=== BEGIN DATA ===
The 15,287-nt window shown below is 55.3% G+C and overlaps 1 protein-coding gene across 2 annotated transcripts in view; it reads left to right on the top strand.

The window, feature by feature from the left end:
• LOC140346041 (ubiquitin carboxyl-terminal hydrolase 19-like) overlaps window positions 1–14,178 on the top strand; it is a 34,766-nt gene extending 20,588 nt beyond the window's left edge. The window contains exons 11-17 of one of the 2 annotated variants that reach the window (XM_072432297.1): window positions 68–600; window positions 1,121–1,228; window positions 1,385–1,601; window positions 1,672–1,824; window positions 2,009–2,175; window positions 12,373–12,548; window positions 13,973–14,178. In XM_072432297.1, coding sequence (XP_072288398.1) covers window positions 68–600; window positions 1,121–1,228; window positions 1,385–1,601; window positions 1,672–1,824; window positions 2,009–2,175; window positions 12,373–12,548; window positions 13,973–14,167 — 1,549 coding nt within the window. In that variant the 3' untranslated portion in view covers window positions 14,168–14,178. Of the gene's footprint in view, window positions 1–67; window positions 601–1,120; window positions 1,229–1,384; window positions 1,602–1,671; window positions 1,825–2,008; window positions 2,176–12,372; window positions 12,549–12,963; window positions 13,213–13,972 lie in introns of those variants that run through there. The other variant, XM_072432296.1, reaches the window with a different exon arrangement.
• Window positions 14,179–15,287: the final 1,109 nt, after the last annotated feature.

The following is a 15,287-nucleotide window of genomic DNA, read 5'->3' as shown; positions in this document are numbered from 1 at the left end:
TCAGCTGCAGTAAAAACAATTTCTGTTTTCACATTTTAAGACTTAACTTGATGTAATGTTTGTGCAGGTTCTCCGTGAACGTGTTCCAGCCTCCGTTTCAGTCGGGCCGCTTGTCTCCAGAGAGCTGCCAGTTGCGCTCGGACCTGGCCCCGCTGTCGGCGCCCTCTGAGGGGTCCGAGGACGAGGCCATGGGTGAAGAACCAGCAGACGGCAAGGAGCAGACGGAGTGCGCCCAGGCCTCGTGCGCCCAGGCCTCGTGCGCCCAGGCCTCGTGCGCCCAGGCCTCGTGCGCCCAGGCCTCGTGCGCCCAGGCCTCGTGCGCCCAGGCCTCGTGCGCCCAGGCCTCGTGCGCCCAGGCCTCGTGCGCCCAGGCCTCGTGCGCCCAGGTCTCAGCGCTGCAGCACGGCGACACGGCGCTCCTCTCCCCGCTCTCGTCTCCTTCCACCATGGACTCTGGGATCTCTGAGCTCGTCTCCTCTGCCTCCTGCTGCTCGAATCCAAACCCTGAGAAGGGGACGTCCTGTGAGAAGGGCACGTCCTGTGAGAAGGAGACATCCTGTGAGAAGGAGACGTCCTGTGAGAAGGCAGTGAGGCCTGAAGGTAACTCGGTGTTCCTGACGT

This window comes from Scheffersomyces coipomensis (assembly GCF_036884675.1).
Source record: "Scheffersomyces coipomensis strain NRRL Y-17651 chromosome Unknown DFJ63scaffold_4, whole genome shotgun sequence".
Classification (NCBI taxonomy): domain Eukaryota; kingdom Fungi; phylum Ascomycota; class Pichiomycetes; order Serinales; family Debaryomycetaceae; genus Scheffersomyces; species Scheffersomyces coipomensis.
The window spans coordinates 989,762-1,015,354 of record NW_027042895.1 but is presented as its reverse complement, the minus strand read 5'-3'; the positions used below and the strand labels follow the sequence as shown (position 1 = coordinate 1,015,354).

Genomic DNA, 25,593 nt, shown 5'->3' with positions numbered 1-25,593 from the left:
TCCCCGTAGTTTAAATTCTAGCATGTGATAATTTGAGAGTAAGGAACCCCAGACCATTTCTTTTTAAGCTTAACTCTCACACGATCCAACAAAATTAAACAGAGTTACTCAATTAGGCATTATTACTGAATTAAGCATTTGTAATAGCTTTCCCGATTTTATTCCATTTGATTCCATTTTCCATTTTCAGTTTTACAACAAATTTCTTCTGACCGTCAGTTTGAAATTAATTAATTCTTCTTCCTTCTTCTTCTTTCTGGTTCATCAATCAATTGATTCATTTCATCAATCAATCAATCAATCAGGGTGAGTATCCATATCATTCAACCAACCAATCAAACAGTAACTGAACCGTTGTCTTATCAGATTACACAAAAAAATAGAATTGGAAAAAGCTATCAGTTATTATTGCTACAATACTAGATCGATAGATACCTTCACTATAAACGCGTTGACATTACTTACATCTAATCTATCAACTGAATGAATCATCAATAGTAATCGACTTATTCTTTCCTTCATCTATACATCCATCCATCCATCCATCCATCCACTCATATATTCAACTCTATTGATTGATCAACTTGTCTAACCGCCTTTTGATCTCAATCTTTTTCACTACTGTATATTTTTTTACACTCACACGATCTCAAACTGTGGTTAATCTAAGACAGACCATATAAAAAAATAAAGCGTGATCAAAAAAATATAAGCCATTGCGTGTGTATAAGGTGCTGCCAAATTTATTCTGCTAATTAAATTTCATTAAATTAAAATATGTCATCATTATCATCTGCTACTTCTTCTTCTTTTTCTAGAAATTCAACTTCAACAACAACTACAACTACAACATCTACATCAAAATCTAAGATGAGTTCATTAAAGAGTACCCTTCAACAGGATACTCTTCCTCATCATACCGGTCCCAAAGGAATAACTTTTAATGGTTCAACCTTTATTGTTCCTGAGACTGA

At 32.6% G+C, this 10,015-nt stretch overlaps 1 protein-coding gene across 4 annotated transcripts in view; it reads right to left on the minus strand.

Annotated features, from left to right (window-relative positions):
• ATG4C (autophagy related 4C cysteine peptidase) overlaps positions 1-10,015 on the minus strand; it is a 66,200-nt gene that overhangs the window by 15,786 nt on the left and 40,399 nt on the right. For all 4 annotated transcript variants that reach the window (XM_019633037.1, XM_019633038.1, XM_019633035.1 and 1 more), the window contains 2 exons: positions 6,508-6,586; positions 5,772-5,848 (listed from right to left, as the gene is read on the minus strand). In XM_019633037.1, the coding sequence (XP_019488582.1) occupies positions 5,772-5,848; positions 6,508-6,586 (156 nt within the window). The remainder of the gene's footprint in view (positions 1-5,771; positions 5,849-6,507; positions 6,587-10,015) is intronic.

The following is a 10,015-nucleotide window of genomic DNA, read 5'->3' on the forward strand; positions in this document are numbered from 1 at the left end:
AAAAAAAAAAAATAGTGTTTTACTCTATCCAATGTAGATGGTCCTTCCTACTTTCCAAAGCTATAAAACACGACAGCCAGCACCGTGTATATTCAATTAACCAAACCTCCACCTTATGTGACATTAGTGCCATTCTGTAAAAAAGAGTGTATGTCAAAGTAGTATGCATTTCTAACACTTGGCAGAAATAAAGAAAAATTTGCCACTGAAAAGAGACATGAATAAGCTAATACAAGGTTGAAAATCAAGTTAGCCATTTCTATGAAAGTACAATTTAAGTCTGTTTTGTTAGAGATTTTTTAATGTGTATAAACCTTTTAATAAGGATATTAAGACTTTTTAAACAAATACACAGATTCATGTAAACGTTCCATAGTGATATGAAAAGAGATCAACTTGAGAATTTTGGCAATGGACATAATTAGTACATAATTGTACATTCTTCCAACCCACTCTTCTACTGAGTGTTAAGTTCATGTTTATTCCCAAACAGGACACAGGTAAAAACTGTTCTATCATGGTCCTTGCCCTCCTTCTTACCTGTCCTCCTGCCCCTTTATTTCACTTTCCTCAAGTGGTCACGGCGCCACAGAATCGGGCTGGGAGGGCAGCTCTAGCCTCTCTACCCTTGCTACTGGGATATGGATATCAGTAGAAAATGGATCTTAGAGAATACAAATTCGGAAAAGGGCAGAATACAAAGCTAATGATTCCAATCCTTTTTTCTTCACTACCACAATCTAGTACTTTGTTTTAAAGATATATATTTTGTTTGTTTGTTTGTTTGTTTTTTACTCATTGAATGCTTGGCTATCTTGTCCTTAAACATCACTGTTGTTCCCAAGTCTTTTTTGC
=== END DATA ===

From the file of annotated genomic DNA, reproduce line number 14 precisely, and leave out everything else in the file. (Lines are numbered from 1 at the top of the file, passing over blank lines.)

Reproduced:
Annotated features, from left to right (window-relative positions):